Writing ASP.NET code… the right way. (Posted by Aaron)

There are always 10 good ways to solve a typical coding problem.  Each solution might use a slightly different approach – but usually in the end you wind up with the same result.  While this is common in all types of development, it seems to multiple by 100 when you enter the world of web development.  When writing code to solve an ASP.NET/C# problem I could probably come up with 20 different ways to reach the same conclusion.  However, 20 different ways doesn’t always mean 20 good ways – and finding a good way is the key to everything.

One of the practices that our team is really pushing hard on when writing new ASPX applications is ensuring that each and every page (from a code behind perspective and aspx perspective) follows a consistent pattern/flow.  There’s nothing worse than working in an ASPX project and having to stumble around on each and every page to figure out what is really going on.  It’s maddening… it’s inefficient… and it leads to mistakes… which ultimately lead to bugs.  I’ve found that by following a consistent pattern/flow in the code behind you save yourself a ton of time in the long run.  Here’s a simple example from a recent project:

private void Page_Load()
      Response.Expires = 0;

       if (!IsPostBack)

Each page in this project has a Page_Load that looks just like this (or very, very close to this).  When adding new features to a page it’s easy to jump in and quickly understand what the page is doing because each page is going to behave the same from a pattern/flow perspective.  Some will argue that having a structure in place like this “reduce creativity” or be a “nuisance to implement”.  I choose to disagree though.  Having consistent code doesn’t inhibit creativity… and it’s not hard to implement.  Rather, having consistent code provides a framework for creativity and will make your project MUCH easier to understand and maintain.   This may seem like simple stuff, but I’m amazed at how often I run into code that doesn’t follow the simplest of guidelines such as these.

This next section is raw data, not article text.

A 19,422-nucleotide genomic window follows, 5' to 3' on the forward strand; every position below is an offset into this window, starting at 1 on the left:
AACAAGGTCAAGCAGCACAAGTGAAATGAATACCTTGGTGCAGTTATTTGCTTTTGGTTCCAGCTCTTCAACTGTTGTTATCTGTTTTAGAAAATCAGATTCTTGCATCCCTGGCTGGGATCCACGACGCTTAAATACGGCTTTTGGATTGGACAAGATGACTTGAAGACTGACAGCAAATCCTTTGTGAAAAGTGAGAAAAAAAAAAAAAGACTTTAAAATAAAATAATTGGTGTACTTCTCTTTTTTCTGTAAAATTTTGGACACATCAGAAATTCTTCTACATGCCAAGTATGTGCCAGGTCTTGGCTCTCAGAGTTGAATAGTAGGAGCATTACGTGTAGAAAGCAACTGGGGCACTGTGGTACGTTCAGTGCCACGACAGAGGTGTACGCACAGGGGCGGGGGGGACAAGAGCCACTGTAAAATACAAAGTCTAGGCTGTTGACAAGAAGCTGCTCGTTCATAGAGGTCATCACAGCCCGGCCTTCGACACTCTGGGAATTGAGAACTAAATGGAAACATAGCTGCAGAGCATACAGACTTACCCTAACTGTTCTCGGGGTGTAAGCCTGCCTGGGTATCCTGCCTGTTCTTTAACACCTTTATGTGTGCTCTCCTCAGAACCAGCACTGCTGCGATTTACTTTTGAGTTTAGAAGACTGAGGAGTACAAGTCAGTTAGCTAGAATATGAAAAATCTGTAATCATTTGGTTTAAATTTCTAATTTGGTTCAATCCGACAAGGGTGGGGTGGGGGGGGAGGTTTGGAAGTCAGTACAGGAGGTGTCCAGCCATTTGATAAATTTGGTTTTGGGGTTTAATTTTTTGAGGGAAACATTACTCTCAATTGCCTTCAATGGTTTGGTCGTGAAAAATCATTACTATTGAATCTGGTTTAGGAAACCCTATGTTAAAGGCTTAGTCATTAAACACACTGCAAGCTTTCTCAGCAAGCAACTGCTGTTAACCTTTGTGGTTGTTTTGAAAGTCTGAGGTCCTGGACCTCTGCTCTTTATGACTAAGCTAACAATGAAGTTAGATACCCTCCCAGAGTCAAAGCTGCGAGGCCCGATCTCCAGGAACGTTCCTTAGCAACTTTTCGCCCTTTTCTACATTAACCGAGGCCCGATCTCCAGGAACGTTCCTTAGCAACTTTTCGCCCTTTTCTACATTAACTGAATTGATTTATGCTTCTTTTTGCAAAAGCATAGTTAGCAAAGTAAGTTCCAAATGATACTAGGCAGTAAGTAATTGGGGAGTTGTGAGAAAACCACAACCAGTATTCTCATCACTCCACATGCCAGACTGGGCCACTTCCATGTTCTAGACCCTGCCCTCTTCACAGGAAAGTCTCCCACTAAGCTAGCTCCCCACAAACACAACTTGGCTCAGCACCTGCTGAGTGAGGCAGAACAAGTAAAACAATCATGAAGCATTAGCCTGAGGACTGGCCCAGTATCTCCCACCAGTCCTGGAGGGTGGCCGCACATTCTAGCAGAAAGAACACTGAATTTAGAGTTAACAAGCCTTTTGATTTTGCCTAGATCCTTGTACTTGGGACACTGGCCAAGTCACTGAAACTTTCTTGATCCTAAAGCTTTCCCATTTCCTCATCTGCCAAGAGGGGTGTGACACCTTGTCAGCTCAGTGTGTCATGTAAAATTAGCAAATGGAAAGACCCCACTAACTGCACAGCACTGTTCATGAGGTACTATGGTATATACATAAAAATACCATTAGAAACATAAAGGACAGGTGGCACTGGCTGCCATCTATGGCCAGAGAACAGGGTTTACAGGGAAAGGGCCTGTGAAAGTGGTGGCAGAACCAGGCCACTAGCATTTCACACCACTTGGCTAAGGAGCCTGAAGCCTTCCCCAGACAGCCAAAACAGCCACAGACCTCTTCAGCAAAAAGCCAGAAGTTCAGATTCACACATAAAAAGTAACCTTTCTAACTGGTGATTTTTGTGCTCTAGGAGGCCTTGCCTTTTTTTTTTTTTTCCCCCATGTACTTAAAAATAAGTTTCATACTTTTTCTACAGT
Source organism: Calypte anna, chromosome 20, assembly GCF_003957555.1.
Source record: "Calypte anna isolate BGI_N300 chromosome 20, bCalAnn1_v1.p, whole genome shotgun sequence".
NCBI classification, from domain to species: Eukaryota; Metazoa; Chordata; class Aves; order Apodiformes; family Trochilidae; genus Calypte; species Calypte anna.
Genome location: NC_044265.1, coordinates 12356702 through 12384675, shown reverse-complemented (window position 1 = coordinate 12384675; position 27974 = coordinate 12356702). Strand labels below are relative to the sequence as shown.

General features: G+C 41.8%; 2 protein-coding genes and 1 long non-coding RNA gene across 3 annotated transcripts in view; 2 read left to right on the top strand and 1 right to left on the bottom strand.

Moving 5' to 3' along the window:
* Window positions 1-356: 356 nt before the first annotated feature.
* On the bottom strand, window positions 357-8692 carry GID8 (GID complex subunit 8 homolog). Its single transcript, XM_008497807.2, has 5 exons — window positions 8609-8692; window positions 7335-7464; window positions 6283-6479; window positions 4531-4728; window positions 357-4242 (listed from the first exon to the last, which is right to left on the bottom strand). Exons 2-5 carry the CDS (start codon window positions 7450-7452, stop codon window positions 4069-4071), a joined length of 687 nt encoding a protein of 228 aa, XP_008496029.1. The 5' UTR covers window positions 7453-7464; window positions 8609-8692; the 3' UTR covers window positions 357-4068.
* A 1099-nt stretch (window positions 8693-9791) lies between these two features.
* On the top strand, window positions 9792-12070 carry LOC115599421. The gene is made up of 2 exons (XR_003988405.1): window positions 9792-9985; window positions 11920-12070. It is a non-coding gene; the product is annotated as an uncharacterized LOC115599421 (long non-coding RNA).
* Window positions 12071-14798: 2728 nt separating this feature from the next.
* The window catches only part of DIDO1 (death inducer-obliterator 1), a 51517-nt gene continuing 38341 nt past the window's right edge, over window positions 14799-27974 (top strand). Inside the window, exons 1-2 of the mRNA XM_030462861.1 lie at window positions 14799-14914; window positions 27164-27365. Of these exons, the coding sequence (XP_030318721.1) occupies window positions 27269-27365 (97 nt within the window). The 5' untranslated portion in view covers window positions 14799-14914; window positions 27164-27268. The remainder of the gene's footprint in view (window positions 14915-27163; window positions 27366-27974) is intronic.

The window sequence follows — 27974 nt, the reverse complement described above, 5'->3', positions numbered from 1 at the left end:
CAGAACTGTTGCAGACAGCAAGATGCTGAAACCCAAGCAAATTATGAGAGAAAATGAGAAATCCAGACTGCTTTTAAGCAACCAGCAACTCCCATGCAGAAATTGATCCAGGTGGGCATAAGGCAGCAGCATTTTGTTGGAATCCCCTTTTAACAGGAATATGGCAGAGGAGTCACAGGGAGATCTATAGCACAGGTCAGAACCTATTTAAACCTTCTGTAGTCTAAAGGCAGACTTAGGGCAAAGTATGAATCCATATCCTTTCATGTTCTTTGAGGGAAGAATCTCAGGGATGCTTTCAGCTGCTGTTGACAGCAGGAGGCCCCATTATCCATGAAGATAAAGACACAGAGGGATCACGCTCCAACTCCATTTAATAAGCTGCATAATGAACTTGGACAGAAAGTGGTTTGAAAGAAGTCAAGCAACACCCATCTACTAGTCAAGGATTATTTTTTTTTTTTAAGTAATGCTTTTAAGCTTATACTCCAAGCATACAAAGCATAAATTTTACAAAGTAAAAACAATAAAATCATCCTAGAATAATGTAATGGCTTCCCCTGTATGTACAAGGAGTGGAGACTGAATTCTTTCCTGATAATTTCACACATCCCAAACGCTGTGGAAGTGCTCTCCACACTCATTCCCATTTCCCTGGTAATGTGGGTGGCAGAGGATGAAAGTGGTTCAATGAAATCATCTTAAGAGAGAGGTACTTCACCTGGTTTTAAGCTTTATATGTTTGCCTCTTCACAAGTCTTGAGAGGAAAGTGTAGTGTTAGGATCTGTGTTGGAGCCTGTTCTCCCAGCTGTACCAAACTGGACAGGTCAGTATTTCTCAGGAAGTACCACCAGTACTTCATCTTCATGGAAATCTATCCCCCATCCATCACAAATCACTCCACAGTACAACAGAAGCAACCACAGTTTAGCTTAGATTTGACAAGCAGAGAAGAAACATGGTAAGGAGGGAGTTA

Comments (5)
  1. Michael in Nashville says:

    Excellent philosophy – I’m not even a developer – I’m a huge SQL Server fan just now getting into programming aspx pages to talk to SQL Server – your guidelines are great – I wish more people would embrace "order" instead of "chaos" – this code in VB would be most appreciated if possible – my wish is that programming web pages was more 4GL like Access – web programming is "tedious"

  2. Great post, it is really good seeing some common ‘best practises’ from teams using ASP.NET.

    Could a future post discuss the code inside the InitializeControls, LoadControlsFromSettings, etc. methods.

    Fritz Onion blogged about common naming strategies for controls: http://pluralsight.com/blogs/fritz/archive/2004/12/29/4178.aspx

  3. MSDN Archive says:

    I’ll definitely post some more information on the other methods in this code. Look for that tomorrow. As for the code in VB:

    Private Sub Page_Load()

    Response.Expires = 0


    If Not IsPostBack Then






    End If

    End Sub

  4. MSDN Archive says:

    Private Sub Page_Load()

      Response.Expires = 0



    &nbsp;&nbsp;If Not IsPostBack Then






    &nbsp;&nbsp;End If

    End Sub ‘Page_Load

  5. Aaron says:

    I’ll be sure to post something soon with the internal methods described a bit more.

    As for the code in VB – try cutting and pasting into a tool like this:


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